Pittsburgh, Penn. (December 20, 2007) One small water line feeding one hospital faucet alone can house millions of bacteria, said international Legionella expert Janet Stout, Ph.D., urging public health and infection control officers to be proactive against Legionella and other waterborne microbes that contribute to soaring hospital infection rates. Communities of waterborne pathogens, known as biofilm, can line every pipe in every water distribution system of every hospital, making their way into faucets, ice machines and showers, where the water may infect patients. In the December 2007 issue of Managing Infection Control, Dr. Stout, Director of the Special Pathogens Laboratory and Associate Professor at the University of Pittsburgh, offers a prescription for prevention and remediation.
Infections acquired in healthcare settings are not confined to hospitals. Nursing homes, rehabilitation centers and other long-term care facilities are equally vulnerable. In the article, Understanding and Controlling Waterborne Pathogens: Applying Lessons Learned from Legionella, Dr. Stout notes: Those most at risk from these unseen microbes are the people who are owed a higher level of care premature infants and newborns, the elderly, people undergoing cancer treatment or with compromised immune systems, transplant recipients and patients in Intensive Care Units (ICUs).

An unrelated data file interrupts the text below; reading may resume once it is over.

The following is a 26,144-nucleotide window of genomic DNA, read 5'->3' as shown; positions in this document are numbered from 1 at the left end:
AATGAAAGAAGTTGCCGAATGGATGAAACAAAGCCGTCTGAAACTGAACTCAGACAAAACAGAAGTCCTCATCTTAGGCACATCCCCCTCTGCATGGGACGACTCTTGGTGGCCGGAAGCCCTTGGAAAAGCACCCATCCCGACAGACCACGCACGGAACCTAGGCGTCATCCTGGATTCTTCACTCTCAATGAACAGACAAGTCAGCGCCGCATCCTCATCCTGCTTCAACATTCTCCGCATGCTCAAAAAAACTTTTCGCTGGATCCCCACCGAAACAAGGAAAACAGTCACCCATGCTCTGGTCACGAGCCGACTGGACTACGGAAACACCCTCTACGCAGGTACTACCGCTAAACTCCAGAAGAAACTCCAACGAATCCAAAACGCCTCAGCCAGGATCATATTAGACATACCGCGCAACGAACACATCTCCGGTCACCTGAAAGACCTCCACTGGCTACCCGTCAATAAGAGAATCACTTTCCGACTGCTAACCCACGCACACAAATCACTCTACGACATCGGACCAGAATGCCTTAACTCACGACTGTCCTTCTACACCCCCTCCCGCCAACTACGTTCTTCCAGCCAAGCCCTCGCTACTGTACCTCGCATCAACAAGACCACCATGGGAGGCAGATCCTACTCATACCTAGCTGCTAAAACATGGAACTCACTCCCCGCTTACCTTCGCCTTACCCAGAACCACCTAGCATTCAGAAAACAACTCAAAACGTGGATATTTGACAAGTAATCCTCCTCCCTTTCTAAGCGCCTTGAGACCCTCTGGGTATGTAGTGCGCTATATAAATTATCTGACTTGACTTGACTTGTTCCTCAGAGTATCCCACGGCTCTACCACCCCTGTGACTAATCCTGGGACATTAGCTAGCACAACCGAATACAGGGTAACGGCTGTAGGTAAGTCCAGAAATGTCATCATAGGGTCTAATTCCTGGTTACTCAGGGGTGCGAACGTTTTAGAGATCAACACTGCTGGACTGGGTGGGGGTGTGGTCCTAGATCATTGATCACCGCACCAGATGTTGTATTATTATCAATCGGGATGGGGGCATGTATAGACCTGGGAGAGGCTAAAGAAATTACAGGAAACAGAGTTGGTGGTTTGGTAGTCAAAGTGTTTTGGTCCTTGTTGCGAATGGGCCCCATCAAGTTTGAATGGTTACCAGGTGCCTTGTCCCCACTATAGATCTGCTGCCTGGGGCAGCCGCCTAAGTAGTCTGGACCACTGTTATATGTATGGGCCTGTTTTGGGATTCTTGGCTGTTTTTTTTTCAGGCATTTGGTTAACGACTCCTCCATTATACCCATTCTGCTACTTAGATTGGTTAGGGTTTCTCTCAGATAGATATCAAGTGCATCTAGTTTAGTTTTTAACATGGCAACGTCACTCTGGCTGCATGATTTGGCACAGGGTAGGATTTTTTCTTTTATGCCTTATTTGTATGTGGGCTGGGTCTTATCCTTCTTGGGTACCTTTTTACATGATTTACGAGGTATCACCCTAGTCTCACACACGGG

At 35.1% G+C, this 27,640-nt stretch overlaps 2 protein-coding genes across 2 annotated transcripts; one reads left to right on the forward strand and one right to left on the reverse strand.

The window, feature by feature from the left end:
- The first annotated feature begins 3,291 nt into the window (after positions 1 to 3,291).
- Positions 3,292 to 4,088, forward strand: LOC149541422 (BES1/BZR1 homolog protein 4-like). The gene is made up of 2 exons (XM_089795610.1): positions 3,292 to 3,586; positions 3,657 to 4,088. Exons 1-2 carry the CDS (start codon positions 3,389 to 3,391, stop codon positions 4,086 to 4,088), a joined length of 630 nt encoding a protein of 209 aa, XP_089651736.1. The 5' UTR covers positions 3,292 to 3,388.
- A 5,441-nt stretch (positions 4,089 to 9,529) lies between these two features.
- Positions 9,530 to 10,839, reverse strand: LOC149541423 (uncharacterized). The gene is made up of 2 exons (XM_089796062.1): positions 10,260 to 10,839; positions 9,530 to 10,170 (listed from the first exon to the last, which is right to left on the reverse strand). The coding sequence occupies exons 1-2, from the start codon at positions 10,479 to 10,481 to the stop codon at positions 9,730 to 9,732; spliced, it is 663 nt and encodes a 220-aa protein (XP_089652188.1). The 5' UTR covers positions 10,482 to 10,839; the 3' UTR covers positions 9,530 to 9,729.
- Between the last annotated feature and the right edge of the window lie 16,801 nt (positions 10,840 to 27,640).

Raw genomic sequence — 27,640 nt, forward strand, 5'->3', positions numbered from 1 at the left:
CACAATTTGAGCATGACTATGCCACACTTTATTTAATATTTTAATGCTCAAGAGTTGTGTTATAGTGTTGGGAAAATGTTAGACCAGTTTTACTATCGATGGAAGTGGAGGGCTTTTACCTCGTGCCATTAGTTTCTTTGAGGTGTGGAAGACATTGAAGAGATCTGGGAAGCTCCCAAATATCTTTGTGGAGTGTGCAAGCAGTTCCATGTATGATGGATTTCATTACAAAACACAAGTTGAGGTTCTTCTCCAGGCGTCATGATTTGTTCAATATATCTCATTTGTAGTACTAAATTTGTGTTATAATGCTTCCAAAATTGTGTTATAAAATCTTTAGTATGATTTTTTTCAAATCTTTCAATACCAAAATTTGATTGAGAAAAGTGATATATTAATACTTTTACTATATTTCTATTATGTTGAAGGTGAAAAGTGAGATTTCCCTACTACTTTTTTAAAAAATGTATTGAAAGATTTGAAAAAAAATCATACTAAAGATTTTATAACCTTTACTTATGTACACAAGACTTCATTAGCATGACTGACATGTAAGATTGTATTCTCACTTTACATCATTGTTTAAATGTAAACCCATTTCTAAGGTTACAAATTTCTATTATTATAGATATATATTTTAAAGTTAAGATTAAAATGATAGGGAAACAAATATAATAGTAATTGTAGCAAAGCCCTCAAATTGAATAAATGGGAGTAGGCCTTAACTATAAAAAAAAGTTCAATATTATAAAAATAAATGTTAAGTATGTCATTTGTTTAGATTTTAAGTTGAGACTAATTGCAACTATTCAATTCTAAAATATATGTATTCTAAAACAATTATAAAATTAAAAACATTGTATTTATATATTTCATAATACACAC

Dr. Stout outlines a protocol for prevention and discusses the technologies found most effective in controlling exposure to waterborne microbes copper/silver ionization, chlorine dioxide and point-of-use filtration by Pall-Aquasafe filters. The best solution, she says, is likely to be a combination of chemical or physical disinfection together with point-of-use filtration. Dr. Stout also presents a surprising finding. She reports on studies showing that electronic, non-touch faucets, which would appear to be a logical solution, have been shown to be a source of dangerous germs that can cause serious pneumonia and other infections.
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